The economy and social structure of these two countries were formed by decades of colonial dominance. The current borders were the creation of British imperialism, and in many cases remain subject to dispute. The precise borders of Heglig, for example, are still the subject of research and negotiations going back to 1956, when the country achieved independence.

This has led to a long history of struggles between the central powers in Khartoum, the capital of northern Sudan, and various regional movements for further autonomy or independence. It is impossible to declare these movements either generally progressive or reactionary. For the past two decades, Western imperialists have often sought to use movements in the South and North to weaken the Khartoum regime, which they oppose. The Obama administration has hinted several times of a re-engagement with Khartoum, but also has ties with Juba, the capital of South Sudan.

The re-opening of hostilities between North and South raises the possibility of emboldening other secessionist forces to engage in proxy conflicts on both sides of the border, putting further stress on the northern government in particular. Thus, the cloud hanging over Sudan is the prospect for a full-scale civil war.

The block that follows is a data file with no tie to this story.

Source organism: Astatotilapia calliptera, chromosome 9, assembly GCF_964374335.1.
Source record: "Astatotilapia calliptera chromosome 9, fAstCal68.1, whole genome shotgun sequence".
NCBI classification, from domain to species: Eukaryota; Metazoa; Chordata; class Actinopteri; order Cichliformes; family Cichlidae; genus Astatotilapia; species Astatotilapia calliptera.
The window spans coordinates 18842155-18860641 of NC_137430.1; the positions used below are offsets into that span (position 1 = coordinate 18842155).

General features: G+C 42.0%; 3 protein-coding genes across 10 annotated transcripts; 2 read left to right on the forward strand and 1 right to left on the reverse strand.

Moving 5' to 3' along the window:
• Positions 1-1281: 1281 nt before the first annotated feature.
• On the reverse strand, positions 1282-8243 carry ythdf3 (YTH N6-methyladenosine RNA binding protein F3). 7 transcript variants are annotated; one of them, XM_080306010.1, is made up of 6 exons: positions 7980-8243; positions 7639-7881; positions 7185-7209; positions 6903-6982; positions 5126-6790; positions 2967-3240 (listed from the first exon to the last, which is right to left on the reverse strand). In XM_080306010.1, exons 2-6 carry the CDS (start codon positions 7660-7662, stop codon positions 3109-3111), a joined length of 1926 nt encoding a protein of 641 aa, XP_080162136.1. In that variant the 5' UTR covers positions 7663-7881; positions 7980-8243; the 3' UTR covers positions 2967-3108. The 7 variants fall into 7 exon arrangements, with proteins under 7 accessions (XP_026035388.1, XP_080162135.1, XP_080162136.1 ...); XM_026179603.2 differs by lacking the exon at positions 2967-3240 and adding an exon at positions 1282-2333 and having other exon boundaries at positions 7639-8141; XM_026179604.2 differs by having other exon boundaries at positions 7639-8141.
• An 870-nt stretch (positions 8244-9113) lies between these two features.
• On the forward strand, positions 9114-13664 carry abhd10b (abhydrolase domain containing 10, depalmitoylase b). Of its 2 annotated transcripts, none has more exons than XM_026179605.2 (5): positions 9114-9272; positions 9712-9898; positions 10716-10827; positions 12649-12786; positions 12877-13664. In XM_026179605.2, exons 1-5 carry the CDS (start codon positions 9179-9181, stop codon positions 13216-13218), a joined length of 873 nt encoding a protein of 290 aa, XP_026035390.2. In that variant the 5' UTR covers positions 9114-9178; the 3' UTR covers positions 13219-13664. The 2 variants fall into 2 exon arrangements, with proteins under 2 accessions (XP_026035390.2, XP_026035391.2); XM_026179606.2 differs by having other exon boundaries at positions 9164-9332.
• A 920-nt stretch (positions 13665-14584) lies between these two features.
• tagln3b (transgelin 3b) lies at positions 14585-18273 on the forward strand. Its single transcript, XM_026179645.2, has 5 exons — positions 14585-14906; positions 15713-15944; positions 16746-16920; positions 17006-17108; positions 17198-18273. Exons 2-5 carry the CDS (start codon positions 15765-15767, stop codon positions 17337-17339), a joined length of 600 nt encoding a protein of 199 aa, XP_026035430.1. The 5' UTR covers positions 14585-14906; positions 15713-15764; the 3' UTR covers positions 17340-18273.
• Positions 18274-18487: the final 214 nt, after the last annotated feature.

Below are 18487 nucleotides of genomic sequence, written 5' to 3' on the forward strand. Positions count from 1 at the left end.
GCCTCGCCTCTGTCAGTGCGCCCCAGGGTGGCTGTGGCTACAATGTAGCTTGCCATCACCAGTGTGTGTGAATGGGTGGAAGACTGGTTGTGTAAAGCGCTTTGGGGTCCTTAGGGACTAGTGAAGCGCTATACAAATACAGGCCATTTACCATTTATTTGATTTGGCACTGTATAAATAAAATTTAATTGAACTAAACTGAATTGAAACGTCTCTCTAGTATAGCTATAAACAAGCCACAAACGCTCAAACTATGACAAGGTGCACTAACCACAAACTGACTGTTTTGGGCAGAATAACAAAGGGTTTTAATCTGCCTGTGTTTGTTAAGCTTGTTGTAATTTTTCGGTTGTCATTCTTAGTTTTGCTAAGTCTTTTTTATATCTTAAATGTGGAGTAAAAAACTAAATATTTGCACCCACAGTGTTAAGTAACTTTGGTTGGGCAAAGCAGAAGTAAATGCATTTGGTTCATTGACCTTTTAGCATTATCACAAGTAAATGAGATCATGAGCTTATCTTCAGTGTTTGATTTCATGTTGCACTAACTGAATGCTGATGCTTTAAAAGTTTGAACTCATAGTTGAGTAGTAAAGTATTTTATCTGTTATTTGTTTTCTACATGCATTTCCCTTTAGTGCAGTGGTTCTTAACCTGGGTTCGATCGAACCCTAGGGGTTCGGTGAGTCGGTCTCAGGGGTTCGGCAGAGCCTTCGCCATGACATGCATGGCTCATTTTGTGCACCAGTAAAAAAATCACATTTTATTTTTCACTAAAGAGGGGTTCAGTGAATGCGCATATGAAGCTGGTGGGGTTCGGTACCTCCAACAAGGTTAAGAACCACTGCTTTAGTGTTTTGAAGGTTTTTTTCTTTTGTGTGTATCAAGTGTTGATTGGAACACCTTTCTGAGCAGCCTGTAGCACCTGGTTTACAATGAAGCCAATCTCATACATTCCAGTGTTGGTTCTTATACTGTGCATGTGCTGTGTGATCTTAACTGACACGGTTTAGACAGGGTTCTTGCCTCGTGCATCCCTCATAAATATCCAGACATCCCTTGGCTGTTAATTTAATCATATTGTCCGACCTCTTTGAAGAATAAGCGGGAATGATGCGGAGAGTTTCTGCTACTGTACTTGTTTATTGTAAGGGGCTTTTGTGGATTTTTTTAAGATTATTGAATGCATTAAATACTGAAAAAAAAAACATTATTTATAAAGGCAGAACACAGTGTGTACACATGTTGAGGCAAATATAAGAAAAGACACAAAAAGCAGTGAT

The present conflicts and extreme difficulties the peoples of the Sudan, North and South, suffer today are the consequence of colonial plunder and imperialist intervention. In the late 19th century, Belgium, France and the United Kingdom had an intense rivalry over control of the Sudan. By the early 20th century, the Britain won control of the Sudan, administering the country jointly with Egypt, itself a colony of the British.

But even after the Sudanese fought for and won their independence in 1956, imperialist intervention continued, as it did in the rest of post-independence Africa. In a country weakened by underdevelopment, internal conflicts and civil wars, the United States consistently supported right-wing forces and elements within the Sudan’s establishment. The United States even succeeded in pulling former Sudanese President Gaafar Mohamed el-Nimeiri, a former nationalist leader, into its camp, using him as a counterweight to Libya’s Gaddafi and Ethiopia’s Mengistu Haile Mariam.